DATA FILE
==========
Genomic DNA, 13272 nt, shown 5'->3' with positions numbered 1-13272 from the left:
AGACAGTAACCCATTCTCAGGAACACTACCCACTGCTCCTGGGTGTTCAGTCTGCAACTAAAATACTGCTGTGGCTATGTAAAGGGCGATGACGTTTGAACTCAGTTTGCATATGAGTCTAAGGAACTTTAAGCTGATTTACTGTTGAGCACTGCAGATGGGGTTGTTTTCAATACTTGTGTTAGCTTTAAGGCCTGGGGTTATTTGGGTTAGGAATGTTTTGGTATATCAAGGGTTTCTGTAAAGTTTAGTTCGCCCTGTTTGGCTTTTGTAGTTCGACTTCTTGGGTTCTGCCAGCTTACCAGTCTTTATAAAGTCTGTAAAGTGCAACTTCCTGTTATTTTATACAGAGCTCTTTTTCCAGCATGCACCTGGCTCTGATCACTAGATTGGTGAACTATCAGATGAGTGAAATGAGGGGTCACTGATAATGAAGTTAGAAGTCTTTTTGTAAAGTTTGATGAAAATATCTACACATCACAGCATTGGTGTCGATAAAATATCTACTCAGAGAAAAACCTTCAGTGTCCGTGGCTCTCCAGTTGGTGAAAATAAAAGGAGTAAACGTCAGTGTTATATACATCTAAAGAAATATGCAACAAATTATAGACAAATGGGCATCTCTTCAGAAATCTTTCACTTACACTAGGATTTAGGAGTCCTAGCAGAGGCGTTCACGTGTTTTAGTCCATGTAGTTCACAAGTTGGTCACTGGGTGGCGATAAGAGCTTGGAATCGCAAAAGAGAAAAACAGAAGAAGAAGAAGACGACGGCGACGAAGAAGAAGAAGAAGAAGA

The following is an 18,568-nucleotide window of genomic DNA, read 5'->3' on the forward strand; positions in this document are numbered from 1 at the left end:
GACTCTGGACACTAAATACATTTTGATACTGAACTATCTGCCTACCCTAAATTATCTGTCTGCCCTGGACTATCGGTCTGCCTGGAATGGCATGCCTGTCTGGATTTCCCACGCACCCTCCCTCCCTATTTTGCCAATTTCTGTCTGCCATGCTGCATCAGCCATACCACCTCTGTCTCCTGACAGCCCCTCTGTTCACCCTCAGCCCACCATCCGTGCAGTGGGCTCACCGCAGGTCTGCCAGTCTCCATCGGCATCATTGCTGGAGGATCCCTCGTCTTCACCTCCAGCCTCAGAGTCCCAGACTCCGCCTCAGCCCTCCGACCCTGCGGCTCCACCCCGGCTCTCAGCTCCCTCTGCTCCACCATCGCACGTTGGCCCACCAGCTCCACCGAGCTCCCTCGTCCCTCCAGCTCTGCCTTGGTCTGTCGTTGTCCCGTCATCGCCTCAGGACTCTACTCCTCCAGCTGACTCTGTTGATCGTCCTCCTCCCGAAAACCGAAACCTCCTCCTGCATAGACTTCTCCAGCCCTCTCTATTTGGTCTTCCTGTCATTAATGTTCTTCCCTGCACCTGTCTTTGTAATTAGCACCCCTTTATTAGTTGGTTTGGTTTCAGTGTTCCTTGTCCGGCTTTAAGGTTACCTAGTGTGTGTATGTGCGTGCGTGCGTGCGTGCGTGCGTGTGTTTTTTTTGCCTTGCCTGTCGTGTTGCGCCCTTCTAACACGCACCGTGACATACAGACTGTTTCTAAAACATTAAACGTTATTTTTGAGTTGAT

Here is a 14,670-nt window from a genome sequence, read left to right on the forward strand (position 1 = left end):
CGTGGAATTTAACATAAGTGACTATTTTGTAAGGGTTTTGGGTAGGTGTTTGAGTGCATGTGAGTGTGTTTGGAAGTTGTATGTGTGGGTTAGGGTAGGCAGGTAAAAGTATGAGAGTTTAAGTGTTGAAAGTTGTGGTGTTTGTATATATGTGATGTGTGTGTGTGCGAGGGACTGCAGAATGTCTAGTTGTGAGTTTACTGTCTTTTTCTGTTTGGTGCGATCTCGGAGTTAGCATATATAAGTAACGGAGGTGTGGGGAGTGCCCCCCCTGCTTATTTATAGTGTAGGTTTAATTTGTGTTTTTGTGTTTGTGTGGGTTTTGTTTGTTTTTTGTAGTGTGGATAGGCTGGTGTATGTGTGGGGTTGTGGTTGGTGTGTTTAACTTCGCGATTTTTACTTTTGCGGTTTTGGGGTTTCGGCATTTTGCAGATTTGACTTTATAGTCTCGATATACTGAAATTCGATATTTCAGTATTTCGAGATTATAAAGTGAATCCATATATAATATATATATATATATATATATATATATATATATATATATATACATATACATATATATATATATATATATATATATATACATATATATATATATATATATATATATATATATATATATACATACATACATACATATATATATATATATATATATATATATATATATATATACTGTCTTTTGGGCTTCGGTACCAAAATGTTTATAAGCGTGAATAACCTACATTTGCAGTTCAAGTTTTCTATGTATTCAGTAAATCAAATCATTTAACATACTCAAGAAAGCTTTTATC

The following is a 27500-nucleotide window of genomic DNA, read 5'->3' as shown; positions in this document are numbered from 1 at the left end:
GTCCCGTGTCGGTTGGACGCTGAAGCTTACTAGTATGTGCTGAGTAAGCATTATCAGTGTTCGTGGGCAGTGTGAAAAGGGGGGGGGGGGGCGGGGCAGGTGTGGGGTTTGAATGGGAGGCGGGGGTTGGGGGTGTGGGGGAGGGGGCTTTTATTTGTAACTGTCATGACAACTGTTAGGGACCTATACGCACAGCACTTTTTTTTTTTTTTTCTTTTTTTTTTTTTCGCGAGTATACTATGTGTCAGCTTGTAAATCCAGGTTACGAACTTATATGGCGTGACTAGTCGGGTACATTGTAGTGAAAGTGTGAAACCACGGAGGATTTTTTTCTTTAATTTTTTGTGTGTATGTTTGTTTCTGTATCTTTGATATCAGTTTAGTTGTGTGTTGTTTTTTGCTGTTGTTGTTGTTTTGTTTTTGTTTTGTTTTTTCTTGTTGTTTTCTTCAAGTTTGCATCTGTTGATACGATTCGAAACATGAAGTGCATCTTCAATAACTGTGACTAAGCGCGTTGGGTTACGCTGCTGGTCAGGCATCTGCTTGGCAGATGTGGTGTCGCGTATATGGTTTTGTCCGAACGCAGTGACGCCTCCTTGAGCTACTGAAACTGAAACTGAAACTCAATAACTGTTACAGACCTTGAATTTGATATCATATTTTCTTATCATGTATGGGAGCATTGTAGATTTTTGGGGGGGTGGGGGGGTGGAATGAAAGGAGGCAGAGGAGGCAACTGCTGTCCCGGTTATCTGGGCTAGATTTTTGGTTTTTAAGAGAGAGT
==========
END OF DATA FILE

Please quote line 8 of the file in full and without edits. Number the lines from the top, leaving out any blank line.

GTCCCGTGTCGGTTGGACGCTGAAGCTTACTAGTATGTGCTGAGTAAGCATTATCAGTGTTCGTGGGCAGTGTGAAAAGGGGGGGGGGGGGCGGGGCAGGTGTGGGGTTTGAATGGGAGGCGGGGGTTGGGGGTGTGGGGGAGGGGGCTTTTATTTGTAACTGTCATGACAACTGTTAGGGACCTATACGCACAGCACTTTTTTTTTTTTTTTCTTTTTTTTTTTTTCGCGAGTATACTATGTGTCAGCTTGTAAATCCAGGTTACGAACTTATATGGCGTGACTAGTCGGGTACATTGTAGTGAAAGTGTGAAACCACGGAGGATTTTTTTCTTTAATTTTTTGTGTGTATGTTTGTTTCTGTATCTTTGATATCAGTTTAGTTGTGTGTTGTTTTTTGCTGTTGTTGTTGTTTTGTTTTTGTTTTGTTTTTTCTTGTTGTTTTCTTCAAGTTTGCATCTGTTGATACGATTCGAAACATGAAGTGCATCTTCAATAACTGTGACTAAGCGCGTTGGGTTACGCTGCTGGTCAGGCATCTGCTTGGCAGATGTGGTGTCGCGTATATGGTTTTGTCCGAACGCAGTGACGCCTCCTTGAGCTACTGAAACTGAAACTGAAACTCAATAACTGTTACAGACCTTGAATTTGATATCATATTTTCTTATCATGTATGGGAGCATTGTAGATTTTTGGGGGGGTGGGGGGGTGGAATGAAAGGAGGCAGAGGAGGCAACTGCTGTCCCGGTTATCTGGGCTAGATTTTTGGTTTTTAAGAGAGAGT